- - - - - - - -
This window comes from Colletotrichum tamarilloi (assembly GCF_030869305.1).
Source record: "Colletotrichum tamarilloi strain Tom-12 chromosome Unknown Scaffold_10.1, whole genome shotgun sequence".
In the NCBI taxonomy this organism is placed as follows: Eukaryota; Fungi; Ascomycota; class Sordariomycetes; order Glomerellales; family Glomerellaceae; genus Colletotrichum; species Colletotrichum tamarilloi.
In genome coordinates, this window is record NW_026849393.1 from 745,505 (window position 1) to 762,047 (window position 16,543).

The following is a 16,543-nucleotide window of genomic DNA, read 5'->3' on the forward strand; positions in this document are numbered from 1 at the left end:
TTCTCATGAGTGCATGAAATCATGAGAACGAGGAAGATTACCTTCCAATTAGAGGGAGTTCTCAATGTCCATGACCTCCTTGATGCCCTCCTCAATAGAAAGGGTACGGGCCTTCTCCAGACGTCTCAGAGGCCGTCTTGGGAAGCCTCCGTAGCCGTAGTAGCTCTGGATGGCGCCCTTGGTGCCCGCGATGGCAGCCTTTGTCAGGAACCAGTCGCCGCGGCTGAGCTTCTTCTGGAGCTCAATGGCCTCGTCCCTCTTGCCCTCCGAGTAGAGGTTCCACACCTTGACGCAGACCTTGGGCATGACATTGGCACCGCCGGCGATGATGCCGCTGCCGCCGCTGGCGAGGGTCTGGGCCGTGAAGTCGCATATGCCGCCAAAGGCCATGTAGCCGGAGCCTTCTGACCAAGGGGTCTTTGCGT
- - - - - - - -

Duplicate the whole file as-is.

This window comes from Colletotrichum tamarilloi (assembly GCF_030869305.1).
Source record: "Colletotrichum tamarilloi strain Tom-12 chromosome Unknown Scaffold_10.1, whole genome shotgun sequence".
In the NCBI taxonomy this organism is placed as follows: Eukaryota; Fungi; Ascomycota; class Sordariomycetes; order Glomerellales; family Glomerellaceae; genus Colletotrichum; species Colletotrichum tamarilloi.
In genome coordinates, this window is record NW_026849393.1 from 745,505 (window position 1) to 762,047 (window position 16,543).

The following is a 16,543-nucleotide window of genomic DNA, read 5'->3' on the forward strand; positions in this document are numbered from 1 at the left end:
TTCTCATGAGTGCATGAAATCATGAGAACGAGGAAGATTACCTTCCAATTAGAGGGAGTTCTCAATGTCCATGACCTCCTTGATGCCCTCCTCAATAGAAAGGGTACGGGCCTTCTCCAGACGTCTCAGAGGCCGTCTTGGGAAGCCTCCGTAGCCGTAGTAGCTCTGGATGGCGCCCTTGGTGCCCGCGATGGCAGCCTTTGTCAGGAACCAGTCGCCGCGGCTGAGCTTCTTCTGGAGCTCAATGGCCTCGTCCCTCTTGCCCTCCGAGTAGAGGTTCCACACCTTGACGCAGACCTTGGGCATGACATTGGCACCGCCGGCGATGATGCCGCTGCCGCCGCTGGCGAGGGTCTGGGCCGTGAAGTCGCATATGCCGCCAAAGGCCATGTAGCCGGAGCCTTCTGACCAAGGGGTCTTTGCGT